flooding. I mean, those are huge expenses for people. Not to mention, of course, the loss of life.

And when you look at what`s happened in our cities, because you have impervious road cover, that makes it harder for the water to drain, the

storm sewers are not capable of taking it all and getting it down when you have that fast a rainfall.

And you know, I heard your weather forecaster saying, well, it came so fast. I want to tell you, I was sitting here in the farm and it went on for

quite a while. I`ve never seen or heard rain like that.

SOARES: And in many ways, we knew Ida`s presence was around. We just -- I`m guessing as Jennifer, our weather forecaster was saying, we just didn`t

know the intensity and really the path it was going to take.

But I`m guessing you heard as well the Governor of New York, she basically, you know, we need to foresee these in advance. We need investment. We need


Putting aside the climate change aspect and the policy, which we`ll get to in just a minute. What more can be done from an infrastructure point of

view and from an investment point of view?

WHITMAN: Well, we need to take a look at all those places that were flooded to see what we need to do for rebuilding houses. We can`t just keep

rebuilding our cities and our towns exactly the same way they were once they`ve been flooded.

We have to understand what the damage was and say, do we need to require them to raise up? Do we need them to move back from where they are located?

We need to look at our storm sewer and sanitary sewer situation because that`s another really unattractive part of what happens when those things

overflow, you get a lot of nasty stuff in the water. So, that`s a big problem.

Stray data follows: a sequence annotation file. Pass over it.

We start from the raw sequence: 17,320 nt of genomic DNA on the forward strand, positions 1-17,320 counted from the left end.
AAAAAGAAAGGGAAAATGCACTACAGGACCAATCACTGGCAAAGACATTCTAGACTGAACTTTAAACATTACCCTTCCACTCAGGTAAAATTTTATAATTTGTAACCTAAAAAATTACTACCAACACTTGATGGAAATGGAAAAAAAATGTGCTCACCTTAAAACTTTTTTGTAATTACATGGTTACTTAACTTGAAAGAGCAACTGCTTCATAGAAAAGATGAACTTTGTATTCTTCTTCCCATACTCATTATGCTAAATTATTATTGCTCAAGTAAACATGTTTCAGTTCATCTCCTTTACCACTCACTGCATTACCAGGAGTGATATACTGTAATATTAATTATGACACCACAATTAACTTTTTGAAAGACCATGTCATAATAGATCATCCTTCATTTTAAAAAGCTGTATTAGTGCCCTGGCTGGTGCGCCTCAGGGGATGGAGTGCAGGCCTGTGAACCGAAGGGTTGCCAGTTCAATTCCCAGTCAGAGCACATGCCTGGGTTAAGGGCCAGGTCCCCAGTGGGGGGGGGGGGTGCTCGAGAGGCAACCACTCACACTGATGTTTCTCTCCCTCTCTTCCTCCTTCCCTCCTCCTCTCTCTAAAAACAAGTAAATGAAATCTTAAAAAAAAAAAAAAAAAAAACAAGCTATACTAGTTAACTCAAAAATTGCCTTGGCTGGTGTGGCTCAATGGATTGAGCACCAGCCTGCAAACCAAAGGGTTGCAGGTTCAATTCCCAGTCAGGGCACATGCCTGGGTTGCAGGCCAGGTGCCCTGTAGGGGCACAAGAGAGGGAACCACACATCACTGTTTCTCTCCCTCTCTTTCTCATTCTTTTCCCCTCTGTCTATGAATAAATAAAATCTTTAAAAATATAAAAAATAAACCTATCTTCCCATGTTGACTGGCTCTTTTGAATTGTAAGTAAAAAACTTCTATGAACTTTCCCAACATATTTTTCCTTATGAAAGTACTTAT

We need to look at what happens. I mean, I can remember before Super Storm Sandy, my husband who have been raised in New York City, he wasn`t here for

it, but he said, subways never flood.

Well. If you look at those pictures, first of all, they did during Sandy. But if you look at those pictures from last night, it was extraordinary and

you had people stuck in the subways. There were people stuck on Route 78 until this morning, overnight.

We have to look at drainage. We have to look at how we rebuild and what we rebuild and we need to take it seriously now.

SOARES: And really, in many ways foreseeing this in advance. I know Ida`s path was not on this route, but actually, perhaps that`s what we need to be

looking at, looking at a bigger picture. Should it come this way, do we have, like you said, Christine, the system in place should it hit us?

WHITMAN: Well, we obviously need to do a better job with the fact that these climate -- the way climate change is affecting things, things are

happening so quickly.

Unfortunately, during the previous administration to this one, the funds for NOAA, the National Oceanographic Air Administration within the